David Cameron is set to discuss European reform with German Chancellor Angela Merkel during a visit to Germany.
In a highly unusual move, Mrs Merkel has invited the Prime Minister and his family to stay at her residence in Meseburg, outside Berlin, but Mr Cameron is expected to press on with talks on the EU.
Mr Cameron, who will be accompanied on the visit by his wife, Samantha, and their children, will talk over "all aspects" of European reform as well as the forthcoming G8 summit and the situation in Syria with Mrs Merkel, the PM's official spokesman said.
Mrs Merkel has made no secret of her concerns about Mr Cameron's plans to renegotiate Britain's relationship with the EU before staging a referendum on Britain's continuing membership.
No 10 said it was trying to reschedule a meeting with French President Francois Hollande after Mr Cameron pulled out of talks in Paris on Monday following the announcement of the death of Baroness Thatcher.
Earlier this week, Mr Cameron said British voters' support for EU membership was "wafer-thin".
In joint interviews with five European newspapers, he said the EU "sometimes overreached itself with directives and interventions and interference", and stressed the need for a "more flexible Europe". Mr Cameron said he was "convinced" there will be a need for treaty change in the EU but is facing resistance from France and Germany.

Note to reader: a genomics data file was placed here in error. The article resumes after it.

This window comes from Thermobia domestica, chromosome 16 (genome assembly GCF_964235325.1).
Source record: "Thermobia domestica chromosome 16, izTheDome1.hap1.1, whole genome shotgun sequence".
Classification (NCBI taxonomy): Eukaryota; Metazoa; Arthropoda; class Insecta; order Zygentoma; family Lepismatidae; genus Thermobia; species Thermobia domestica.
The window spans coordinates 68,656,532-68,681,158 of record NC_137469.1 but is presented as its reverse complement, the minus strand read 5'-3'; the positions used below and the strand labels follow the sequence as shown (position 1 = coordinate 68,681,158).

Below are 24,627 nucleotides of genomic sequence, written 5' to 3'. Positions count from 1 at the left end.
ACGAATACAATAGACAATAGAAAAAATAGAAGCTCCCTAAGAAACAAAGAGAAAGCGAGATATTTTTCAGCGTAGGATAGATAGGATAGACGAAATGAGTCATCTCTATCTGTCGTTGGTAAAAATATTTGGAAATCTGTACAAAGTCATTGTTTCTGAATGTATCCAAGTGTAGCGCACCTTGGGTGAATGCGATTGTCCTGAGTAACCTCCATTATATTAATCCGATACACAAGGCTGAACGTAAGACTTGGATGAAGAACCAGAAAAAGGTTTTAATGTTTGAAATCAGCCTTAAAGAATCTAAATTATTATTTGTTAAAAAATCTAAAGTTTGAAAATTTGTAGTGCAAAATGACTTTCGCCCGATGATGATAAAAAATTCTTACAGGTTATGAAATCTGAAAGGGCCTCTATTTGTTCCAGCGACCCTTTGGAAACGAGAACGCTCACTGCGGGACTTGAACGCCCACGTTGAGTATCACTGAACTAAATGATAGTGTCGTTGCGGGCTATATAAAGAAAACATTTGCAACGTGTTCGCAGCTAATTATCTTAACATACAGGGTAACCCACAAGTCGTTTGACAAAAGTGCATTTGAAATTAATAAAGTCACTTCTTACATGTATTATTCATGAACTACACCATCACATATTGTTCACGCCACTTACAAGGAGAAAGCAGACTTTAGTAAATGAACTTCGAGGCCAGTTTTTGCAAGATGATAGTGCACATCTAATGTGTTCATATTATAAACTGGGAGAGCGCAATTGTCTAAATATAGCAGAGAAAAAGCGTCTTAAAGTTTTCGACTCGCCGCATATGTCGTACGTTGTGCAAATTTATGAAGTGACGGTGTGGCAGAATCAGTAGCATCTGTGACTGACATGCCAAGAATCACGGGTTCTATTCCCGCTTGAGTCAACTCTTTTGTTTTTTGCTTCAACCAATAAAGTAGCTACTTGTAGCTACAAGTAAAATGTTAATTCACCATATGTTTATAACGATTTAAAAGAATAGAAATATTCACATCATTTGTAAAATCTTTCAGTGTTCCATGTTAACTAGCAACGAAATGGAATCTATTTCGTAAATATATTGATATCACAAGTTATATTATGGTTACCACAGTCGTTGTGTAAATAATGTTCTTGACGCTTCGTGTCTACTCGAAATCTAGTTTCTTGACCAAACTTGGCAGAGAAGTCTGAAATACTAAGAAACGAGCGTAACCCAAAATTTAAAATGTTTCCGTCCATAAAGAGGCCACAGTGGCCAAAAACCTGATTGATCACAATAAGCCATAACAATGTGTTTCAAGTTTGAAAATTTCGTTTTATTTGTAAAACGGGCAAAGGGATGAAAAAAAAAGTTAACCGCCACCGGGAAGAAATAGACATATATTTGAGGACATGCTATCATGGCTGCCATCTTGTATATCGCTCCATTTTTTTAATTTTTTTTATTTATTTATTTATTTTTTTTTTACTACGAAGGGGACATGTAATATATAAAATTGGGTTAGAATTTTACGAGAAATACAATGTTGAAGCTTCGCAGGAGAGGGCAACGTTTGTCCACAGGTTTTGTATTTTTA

In January, the Prime Minister pledged a referendum on EU membership by the end of 2017 at the latest.
Michael Meister, deputy parliamentary chairman of Mrs Merkel's Christian Democratic Union party, said Germany was "open for arguments" about moving some powers back into the hands of member states.
"We want to unify Europe and we have to do it together, and I think there are a lot of common ideas with the British side and the German side on it," he told BBC Radio 4's Today programme. "It's a good thing that we have an idea of a private competitive economy and that's much different from other countries in Europe."